Wellington: An expectant mother`s diet during pregnancy can alter her baby`s DNA in the womb, increasing its risk of obesity, heart disease and diabetes in later life, an international study has found.Researchers said the study provided the first scientific evidence linking pregnant women`s diet to childhood obesity, with major implications for public health."This a a major breakthrough because for the first time it gives us the potential to work out the optimal diet a mother should eat," Professor Peter Gluckman from Auckland University`s Liggins Institute said.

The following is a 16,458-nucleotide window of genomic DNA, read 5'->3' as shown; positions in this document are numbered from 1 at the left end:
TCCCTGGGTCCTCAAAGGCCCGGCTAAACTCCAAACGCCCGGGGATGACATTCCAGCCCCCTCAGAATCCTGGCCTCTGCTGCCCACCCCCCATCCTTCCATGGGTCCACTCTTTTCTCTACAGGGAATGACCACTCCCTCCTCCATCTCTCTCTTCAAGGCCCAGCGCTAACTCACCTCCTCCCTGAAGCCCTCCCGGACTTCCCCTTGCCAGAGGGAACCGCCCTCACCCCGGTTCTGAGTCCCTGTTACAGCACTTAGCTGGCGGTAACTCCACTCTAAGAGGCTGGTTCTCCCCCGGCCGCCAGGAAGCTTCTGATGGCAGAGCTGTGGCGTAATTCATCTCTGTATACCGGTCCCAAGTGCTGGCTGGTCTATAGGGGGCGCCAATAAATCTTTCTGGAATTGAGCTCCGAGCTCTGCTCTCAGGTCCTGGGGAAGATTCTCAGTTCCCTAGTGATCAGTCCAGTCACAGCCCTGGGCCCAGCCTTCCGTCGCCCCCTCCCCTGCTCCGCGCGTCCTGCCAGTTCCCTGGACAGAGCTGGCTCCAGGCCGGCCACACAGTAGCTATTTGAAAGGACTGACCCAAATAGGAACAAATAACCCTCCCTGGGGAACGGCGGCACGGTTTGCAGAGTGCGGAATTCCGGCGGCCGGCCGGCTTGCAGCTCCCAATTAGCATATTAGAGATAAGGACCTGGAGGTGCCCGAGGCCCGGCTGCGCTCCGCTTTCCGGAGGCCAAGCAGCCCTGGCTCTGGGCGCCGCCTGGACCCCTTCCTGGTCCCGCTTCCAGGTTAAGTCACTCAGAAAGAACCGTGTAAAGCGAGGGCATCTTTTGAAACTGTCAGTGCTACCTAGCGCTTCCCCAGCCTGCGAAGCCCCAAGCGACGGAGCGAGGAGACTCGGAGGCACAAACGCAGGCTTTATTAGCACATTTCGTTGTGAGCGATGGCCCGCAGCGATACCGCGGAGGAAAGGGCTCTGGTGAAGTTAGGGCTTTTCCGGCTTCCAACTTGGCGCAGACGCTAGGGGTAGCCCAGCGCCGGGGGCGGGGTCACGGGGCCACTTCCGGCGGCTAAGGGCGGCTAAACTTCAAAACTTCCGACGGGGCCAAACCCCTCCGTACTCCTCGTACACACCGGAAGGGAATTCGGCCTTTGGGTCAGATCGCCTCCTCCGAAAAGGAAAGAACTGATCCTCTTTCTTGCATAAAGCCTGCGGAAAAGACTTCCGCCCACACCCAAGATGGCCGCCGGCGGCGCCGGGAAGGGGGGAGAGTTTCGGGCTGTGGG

The study found the effect was not linked to either the mother or the baby`s weight at birth, meaning a slim woman could deliver a small baby which still went on to became obese because of changes triggered by diet in the womb.Gluckman said the rate of epigenetic change was possibly linked to a low carbohydrate diet in the first three months of pregnancy but it was too early to draw a definitive conclusion and further studies were needed.He said one theory was that an embryo fed a diet containing few carbohydrates -- which provide the body with energy -- assumed it would be born into a carbohydrate-poor environment and altered its metabolism accordingly.This meant it stored more fat, which could be used as fuel when food was scarce.Gluckman said the study, which will be published in the journal Diabetes next week, confirmed long-held suspicions that poor prenatal nutrition could have a major impact on adult heath.This meant health officials battling soaring obesity rates should look at policies designed to improve the health of expectant mothers, rather than simply focusing on trying to help overweight adults, he said."It provides the most compelling argument yet to give greater weight to improving maternal and infant health as a means of reducing the burden of chronic disease."Bureau Report
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